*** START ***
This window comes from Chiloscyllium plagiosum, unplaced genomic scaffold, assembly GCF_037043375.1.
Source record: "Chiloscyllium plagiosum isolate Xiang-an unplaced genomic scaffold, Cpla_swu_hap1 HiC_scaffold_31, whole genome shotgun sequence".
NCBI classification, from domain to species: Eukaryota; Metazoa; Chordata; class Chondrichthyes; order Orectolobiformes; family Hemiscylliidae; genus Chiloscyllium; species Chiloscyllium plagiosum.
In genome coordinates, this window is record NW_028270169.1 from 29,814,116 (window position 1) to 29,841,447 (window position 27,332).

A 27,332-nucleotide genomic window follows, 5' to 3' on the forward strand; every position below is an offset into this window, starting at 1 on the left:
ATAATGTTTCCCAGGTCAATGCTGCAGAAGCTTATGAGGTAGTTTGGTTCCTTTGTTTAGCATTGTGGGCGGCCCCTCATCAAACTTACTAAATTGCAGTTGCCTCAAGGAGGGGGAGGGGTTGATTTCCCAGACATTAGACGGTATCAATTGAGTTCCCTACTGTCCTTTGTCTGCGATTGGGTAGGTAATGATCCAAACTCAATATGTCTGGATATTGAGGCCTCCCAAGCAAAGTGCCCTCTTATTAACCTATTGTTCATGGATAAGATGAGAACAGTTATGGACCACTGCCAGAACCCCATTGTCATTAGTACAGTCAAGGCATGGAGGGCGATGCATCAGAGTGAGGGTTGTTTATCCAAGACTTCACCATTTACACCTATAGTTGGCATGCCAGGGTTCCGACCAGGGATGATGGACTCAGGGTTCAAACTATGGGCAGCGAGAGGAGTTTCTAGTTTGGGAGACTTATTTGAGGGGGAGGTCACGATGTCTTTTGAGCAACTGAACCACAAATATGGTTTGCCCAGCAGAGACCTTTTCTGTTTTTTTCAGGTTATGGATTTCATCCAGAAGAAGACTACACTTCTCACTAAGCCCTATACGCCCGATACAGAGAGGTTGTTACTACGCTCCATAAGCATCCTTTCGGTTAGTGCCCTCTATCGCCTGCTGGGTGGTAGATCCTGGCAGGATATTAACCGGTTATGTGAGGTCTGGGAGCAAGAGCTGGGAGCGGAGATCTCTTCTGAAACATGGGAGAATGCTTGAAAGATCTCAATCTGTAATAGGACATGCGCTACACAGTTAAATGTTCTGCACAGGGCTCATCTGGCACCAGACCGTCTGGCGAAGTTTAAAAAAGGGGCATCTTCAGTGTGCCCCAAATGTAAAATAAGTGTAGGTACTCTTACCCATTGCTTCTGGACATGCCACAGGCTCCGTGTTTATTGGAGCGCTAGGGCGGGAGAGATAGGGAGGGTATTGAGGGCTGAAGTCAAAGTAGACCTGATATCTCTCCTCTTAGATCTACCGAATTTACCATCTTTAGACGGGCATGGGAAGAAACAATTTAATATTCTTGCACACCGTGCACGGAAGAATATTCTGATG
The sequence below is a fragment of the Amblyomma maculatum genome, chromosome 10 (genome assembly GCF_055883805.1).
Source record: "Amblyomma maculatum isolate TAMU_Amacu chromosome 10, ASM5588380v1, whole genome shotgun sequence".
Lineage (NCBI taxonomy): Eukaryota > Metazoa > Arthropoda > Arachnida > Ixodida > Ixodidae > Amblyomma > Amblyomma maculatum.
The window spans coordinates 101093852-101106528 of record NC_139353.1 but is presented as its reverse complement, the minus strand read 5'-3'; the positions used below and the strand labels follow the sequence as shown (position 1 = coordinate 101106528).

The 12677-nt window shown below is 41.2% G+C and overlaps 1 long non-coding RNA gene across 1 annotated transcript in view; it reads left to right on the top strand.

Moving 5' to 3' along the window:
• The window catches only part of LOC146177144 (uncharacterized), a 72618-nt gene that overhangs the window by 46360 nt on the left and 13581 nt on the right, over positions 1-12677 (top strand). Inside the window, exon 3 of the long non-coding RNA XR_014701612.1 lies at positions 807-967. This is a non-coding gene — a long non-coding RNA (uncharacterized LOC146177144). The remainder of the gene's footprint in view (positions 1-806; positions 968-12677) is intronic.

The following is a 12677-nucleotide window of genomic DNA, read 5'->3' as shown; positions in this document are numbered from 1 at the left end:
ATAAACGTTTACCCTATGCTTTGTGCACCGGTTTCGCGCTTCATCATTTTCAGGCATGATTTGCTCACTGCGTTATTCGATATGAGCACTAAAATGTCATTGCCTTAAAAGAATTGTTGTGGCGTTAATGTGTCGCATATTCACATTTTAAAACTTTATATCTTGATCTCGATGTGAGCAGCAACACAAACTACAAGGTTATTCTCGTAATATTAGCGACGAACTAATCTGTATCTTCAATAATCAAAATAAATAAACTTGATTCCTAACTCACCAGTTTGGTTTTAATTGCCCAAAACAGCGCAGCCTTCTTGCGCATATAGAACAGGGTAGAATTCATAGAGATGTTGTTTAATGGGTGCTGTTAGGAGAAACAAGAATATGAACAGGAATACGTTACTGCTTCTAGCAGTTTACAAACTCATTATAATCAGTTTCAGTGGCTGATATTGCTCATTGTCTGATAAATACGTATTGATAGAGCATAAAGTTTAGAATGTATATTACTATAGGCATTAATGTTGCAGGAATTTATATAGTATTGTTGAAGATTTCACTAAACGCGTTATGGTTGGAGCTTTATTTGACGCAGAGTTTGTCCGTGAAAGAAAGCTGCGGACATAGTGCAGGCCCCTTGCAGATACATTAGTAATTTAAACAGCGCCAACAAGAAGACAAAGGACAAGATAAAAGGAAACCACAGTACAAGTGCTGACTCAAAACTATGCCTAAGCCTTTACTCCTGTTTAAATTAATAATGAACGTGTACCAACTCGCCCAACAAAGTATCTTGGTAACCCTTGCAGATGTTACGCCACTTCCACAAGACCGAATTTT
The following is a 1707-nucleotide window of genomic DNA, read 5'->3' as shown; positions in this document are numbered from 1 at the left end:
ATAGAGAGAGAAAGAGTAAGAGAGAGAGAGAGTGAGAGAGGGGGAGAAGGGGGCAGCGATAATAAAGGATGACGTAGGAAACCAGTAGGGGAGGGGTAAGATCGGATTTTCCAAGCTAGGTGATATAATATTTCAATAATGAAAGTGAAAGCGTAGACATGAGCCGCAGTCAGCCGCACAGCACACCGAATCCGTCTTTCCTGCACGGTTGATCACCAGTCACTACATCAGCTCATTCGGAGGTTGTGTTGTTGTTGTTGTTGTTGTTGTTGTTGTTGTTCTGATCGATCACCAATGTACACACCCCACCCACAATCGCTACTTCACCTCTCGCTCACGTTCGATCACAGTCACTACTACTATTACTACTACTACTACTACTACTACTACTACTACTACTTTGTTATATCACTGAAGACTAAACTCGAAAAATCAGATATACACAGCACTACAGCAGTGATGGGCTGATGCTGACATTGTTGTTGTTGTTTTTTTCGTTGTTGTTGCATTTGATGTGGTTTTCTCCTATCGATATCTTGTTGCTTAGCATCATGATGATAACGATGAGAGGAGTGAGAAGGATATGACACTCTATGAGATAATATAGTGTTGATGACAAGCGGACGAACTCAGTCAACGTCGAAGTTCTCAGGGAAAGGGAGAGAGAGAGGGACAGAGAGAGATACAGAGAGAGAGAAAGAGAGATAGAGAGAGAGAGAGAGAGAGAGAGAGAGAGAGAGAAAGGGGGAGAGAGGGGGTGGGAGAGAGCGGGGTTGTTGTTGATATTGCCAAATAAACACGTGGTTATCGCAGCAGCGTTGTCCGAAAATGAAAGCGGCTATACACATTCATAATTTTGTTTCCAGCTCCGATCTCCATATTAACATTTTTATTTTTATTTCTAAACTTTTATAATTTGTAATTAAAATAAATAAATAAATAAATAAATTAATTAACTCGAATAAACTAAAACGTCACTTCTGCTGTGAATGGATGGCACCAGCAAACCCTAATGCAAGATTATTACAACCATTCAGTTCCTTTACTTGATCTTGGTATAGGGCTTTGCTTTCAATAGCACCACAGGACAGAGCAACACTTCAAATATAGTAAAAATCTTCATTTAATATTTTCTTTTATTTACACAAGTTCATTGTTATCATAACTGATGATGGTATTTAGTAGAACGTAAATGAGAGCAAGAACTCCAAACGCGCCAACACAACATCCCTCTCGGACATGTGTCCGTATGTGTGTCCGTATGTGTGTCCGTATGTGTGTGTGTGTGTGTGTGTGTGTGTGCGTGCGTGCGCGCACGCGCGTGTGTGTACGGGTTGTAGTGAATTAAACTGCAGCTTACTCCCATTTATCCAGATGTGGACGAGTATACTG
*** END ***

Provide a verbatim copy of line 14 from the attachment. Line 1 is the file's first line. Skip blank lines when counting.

The following is a 12677-nucleotide window of genomic DNA, read 5'->3' as shown; positions in this document are numbered from 1 at the left end: